Second in the series, ‘Artisan Villages of Telangana’, comes the village of Nirmal in Adilabad district. A two hour drive from Hyderabad brings you to this town where all the village artists have got together to create a co-operative society, recognise themselves and setup a store to sustain this dying art form.

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Practised by the Naqash artists of the 14th century, The Nirmal Art Form is an ancient tradition that has today, translated into making of toys and paintings from the locally available variety of softwood, known as ‘Poniki Chekka’. Though slowly fading out with each passing generation of the artisans losing interest; it originally flourished in the area, as the then rulers were great patrons of this art.

Made from tender wood, put together with a mixture of saw dust in tamarind seed paste (chinta lappam) and finished with a coat of brilliant paint, typical also of the Nirmal Paintings, these handmade toys are very light.

Tiger

Artists of both these Telangana villages, Nirmal and Cheriyal use the same indigenous raw material to create such varied art. While the Cheriyal Artists use the chinta lappam to sculpt their masks, these artists use it to glue on the limbs and wings to their animal and bird figures and as a base to smoothen and bring shape to the toy.

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All the artists are registered with the village cooperative society and work within its framework. Every artist is given a single toy to make, which he makes in number and takes around 20 days to a month to complete and so does not have to adhere to a stringent daily work routine but can pace it out as long as he delivers on schedule.

You can tell a Nirmal Painting from its characteristic streaks of gold, always against a black background. & also, from the human form that is graceful in its expression and is eloquent in its influence of the Mughal Miniaturist Art and the Ajanta and Kangra styles of painting.

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A Nirmal Painting of the Basara Gnana Saraswati Devi, the Hindu Goddess of Learning at Basara, an important pilgrimage destination in the district.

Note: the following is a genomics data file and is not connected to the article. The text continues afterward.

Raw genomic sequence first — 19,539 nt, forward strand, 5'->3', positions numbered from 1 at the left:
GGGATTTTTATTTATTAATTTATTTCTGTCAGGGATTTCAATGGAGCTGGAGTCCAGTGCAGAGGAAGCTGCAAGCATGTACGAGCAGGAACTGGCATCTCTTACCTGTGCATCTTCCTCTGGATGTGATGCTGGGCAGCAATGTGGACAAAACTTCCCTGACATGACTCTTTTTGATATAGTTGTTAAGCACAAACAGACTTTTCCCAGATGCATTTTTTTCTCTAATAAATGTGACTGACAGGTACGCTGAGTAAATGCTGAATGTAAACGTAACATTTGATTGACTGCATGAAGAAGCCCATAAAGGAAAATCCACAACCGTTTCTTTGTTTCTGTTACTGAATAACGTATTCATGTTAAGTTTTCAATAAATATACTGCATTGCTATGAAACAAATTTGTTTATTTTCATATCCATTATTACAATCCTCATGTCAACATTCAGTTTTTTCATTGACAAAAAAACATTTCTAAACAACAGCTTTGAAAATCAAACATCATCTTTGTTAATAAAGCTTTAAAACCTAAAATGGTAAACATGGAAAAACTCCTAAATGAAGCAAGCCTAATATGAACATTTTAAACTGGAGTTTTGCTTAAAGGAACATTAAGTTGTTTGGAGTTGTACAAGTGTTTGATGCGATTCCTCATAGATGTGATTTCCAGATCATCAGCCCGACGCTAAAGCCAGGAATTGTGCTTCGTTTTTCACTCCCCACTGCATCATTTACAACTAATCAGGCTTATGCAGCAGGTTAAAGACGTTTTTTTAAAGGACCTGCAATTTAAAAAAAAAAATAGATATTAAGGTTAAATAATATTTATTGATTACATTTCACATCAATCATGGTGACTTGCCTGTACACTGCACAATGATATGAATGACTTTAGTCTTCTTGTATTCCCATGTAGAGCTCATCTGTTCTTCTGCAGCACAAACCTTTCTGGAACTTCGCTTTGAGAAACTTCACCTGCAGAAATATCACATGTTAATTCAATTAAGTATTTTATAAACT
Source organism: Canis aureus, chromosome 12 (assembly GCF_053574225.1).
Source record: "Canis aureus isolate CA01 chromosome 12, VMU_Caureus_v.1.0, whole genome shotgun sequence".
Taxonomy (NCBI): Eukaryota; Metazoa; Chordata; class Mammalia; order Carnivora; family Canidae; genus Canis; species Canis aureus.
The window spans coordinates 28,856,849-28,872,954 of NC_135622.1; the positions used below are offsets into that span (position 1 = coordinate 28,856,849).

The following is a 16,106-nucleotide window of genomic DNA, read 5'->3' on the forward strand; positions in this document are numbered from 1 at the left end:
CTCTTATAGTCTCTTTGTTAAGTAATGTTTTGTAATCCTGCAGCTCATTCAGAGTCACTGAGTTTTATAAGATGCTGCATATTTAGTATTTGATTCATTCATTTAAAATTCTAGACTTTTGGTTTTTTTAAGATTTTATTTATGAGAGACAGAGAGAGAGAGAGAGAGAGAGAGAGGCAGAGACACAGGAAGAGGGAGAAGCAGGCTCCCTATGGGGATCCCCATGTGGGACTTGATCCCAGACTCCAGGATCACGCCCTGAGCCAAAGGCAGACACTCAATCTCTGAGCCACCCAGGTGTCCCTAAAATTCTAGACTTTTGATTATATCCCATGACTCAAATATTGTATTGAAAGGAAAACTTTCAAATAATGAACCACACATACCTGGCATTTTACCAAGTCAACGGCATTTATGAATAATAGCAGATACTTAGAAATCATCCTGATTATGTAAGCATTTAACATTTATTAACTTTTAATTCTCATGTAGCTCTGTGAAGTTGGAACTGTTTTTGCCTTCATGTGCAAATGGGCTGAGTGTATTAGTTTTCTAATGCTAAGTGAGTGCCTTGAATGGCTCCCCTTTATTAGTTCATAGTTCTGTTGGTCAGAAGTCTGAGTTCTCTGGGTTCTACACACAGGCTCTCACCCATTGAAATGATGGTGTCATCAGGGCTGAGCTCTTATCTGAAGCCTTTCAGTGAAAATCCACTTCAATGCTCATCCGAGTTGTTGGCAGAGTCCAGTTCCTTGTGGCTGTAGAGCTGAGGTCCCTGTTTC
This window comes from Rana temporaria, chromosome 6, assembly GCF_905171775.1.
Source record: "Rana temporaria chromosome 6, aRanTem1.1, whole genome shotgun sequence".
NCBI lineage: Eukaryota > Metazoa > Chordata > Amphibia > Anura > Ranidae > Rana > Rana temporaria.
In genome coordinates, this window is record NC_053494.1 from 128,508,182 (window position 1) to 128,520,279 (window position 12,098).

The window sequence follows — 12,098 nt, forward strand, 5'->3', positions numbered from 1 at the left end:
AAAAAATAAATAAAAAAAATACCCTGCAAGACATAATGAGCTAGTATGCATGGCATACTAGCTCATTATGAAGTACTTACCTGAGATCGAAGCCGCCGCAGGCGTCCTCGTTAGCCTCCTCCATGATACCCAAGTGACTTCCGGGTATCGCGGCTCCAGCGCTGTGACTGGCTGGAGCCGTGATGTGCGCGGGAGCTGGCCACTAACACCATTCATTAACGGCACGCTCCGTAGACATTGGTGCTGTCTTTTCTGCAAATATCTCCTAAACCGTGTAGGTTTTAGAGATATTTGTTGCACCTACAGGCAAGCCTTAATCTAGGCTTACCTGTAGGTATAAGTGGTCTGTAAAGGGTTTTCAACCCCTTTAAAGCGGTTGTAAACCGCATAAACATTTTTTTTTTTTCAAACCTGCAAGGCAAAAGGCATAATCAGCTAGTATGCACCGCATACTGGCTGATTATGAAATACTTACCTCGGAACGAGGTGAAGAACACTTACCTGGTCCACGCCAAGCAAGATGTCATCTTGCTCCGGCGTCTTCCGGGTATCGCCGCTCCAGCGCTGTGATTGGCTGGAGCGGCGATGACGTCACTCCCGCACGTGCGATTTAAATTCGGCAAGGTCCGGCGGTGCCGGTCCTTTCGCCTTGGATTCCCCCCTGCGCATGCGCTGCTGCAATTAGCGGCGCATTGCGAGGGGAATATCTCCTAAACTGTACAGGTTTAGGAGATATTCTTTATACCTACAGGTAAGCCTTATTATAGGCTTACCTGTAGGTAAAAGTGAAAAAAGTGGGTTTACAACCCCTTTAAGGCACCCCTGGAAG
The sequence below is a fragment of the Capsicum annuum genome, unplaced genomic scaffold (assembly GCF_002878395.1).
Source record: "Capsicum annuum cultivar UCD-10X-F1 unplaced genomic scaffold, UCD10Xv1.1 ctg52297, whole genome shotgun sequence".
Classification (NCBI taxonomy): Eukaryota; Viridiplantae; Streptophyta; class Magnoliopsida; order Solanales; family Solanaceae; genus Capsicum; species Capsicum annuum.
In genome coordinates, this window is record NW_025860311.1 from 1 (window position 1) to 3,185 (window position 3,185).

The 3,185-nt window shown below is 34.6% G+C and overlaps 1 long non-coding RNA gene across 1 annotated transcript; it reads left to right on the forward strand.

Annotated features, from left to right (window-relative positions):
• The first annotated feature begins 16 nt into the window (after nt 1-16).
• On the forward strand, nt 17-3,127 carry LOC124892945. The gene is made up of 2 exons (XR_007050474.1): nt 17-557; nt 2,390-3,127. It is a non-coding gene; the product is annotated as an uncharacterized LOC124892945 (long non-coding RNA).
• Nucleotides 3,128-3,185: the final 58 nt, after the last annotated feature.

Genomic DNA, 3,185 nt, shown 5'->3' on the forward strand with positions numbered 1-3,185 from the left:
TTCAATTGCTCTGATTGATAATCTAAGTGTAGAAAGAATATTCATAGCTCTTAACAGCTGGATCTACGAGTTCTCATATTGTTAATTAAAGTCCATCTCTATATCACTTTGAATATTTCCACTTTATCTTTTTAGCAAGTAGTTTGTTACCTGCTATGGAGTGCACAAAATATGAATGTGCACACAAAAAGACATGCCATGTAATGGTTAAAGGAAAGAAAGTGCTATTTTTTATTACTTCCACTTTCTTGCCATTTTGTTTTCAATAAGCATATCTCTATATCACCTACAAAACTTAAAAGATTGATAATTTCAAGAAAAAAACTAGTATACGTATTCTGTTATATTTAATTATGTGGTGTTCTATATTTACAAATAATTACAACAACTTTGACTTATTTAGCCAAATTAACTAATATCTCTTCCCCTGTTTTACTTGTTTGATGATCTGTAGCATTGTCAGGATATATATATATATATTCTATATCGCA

Nirmal Painting of Basara Saraswati Devi


Explorers Guide

Getting There: Take the NH44 straight from Kompally. A smooth drive of 210 Kms should get you to Nirmal.
Remember: There are quite a few tollgates along the way, so make sure to account for a little extra while budgeting for this road trip.

Places of Interest: Add one or more of these to your itinerary to complete your day trip.

  • Shamgarh Fort – Right at the entrance to the town, make a quick stop here for a view of the whole town from the ruins.
  • Pochampadu Dam – Only 3 Kms off the highway, you don’t really need to make extra time for this one. Also known as the Sri Ramasagar Dam, probably owing to the popular Ram Mandir located here, not only is this one of the biggest dams in the area irrigating 5 districts of both Telangana and Andhra but it was also one of spots for the Godavari Pushkaralu last year.
  • Kuntala & Pochera Falls -Roughly around 50 Kms further ahead of Nirmal, both of these are in the same direction. Kuntala Falls are touted to be the highest waterfalls in Telangana.
  • Basara Sarawasti Devi Temple –  If religious detours are more your style, this is a must visit. Every day, thousands of Children begin their intellectual journey here with the South Indian Hindu ceremony, Aksharaabhasyam. This rite marks the start of a child’s formal education.

Read Next: Artisan Villages of Andhra Pradesh: Uppada

Posted by:Neeharika Satyavada

<p>I am Neeharika Satyavada, weekend wanderer & explorer, the blogger behind Map In My Pocket. I love telling passionate stories about off-the-grid road trips, art & craftsmanship, culture, food, cities, et al. I also believe that I was born again in the Himalayas and harbour an eternal love for these mountains. </p> <p>Thanks for coming along on this visual journey with me, I do hope you enjoy the ride. :)</p>

10 replies on “Artisan Villages of Telangana: Nirmal

  1. Glad the artists are being encouraged to retain their indigenous art….very intricate paintings!! Very informative!!

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